The International Organization for Migration reports thousands of people who fled violence in central Iraq for the relative safety of a poor southern region are barely managing to survive. Lisa Schlein reports for VOA from IOM headquarters in Geneva.
These vulnerable people are among some 300,000 who have fled the violence in Iraq.
The International Organization for Migration says the thousands of Iraqis who have arrived in the southern region of Missan since February are living in relative peace. But, it says nearly 30 percent of those surveyed say they do not have regular access to clean water. In addition, many of the displaced Iraqis say food assistance is irregular and not sufficient.
IOM spokesman Jean-Philippe Chauzy says another problem is fuel, which is expensive or unavailable. He expects many people will have difficulty in the winter when fuel is essential for heating and cooking.
He says the situation is particularly bleak for female-headed households.
"Women do not have access to work. The social networks that existed in the past to assist single-headed households, widows, have broken down," he said. "We also know that a lot of those, particularly vulnerable who were taken in by families or the extended family, that those family bonds are breaking down under the pressure."
The U.N. Children's Fund notes female-headed households are increasing throughout the country as a consequence of the escalating violence. Spokesman Michael Bociurkiw says 11 percent of Iraqi households are headed by women.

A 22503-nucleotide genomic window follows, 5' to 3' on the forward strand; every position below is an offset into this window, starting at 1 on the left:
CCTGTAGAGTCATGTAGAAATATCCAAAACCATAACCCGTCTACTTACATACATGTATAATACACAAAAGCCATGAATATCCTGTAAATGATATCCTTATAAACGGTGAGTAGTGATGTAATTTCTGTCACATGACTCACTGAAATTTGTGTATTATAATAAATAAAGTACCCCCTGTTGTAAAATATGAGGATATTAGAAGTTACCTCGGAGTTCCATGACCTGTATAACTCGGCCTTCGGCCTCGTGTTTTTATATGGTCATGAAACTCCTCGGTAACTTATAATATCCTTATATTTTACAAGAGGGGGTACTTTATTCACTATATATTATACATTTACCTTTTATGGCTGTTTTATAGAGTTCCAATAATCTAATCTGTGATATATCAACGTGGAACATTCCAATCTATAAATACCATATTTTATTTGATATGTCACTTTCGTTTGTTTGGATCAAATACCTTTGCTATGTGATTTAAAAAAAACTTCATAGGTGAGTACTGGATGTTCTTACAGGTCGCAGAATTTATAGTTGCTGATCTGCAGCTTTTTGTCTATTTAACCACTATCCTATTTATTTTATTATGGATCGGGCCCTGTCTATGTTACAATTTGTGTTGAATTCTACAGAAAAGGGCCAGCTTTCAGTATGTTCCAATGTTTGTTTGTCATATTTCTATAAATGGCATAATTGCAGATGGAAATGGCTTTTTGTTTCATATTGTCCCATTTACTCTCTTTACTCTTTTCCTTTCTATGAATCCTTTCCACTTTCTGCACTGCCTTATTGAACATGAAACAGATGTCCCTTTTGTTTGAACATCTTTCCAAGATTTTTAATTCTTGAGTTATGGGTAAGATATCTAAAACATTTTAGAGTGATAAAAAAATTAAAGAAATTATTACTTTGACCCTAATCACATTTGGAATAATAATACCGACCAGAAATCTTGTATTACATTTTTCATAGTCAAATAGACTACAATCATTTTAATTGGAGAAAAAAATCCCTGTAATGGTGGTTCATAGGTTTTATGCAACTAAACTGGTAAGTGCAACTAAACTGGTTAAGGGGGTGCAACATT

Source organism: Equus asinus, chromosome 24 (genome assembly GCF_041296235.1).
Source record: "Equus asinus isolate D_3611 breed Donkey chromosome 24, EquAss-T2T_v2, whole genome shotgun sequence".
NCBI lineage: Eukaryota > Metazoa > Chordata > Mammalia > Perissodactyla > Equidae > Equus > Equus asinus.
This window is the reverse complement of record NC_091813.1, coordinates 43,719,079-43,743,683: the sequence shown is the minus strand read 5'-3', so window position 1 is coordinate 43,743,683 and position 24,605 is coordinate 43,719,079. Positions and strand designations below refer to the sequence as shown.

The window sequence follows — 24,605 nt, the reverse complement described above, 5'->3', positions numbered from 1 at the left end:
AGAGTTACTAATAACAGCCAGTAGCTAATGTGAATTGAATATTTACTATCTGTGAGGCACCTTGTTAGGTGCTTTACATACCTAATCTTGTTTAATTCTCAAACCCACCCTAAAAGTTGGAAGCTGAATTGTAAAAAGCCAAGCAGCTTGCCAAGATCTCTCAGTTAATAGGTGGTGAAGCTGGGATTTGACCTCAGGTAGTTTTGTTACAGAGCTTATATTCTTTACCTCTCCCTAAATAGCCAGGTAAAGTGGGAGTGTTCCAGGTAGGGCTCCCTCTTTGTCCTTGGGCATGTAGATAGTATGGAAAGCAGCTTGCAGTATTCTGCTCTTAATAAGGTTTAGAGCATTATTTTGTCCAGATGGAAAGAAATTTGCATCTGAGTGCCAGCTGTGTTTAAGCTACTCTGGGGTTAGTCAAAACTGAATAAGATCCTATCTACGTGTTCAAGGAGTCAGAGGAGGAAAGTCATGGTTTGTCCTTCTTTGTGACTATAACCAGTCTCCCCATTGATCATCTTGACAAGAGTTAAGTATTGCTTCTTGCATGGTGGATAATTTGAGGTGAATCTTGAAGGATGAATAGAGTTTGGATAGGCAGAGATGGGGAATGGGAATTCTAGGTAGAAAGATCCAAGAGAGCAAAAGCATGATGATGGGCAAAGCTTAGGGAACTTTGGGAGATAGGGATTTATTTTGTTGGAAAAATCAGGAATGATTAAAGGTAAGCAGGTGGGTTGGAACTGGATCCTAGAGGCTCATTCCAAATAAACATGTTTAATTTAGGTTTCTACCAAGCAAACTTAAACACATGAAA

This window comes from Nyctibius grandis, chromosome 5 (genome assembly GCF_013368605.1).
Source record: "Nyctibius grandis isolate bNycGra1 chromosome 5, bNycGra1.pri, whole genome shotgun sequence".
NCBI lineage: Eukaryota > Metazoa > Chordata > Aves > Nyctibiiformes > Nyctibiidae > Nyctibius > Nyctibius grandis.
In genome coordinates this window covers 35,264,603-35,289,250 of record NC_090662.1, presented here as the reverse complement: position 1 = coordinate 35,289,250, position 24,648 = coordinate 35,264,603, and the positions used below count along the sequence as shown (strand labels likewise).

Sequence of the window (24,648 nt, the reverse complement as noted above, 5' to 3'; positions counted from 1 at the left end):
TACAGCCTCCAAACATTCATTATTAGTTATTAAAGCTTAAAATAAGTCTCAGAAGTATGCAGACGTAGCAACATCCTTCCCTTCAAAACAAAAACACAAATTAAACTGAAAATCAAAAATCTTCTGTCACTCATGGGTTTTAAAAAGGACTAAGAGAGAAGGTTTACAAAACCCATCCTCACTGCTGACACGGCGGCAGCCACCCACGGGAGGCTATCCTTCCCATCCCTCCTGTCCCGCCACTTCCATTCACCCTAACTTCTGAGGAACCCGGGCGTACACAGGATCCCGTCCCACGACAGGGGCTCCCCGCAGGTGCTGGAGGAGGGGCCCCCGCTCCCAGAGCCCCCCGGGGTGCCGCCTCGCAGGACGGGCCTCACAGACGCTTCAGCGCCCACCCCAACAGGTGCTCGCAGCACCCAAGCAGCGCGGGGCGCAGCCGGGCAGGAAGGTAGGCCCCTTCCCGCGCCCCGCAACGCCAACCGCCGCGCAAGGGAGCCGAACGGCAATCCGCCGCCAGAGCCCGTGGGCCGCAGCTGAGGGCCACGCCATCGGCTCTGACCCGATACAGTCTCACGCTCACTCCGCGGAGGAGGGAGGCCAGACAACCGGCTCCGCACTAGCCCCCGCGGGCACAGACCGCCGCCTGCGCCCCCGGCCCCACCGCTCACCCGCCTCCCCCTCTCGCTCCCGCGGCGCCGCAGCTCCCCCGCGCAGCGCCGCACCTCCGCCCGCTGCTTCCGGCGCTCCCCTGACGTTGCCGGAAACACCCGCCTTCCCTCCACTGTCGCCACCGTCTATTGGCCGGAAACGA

He says that number is sure to climb as more and more men get killed.
"The Iraq Red Crescent and other NGO's [non-governmental organizations] have reported a significant increase since mid-2006 in the number of women seeking help to feed their children after being widowed, particularly in Baghdad and the south-central zone," explained Bociurkiw. "We are also seeing as a result of increasing poverty, in urban Iraq especially, street children are an increasingly a visible phenomenon."
Bociurkiw says education also is severely hit, especially for girls. He says one-fifth of Iraqi girls were not enrolled in primary school in 2004 and that number continues to go up. He says schools are affected by sectarian violence and girls' schools often are singled out for special threats.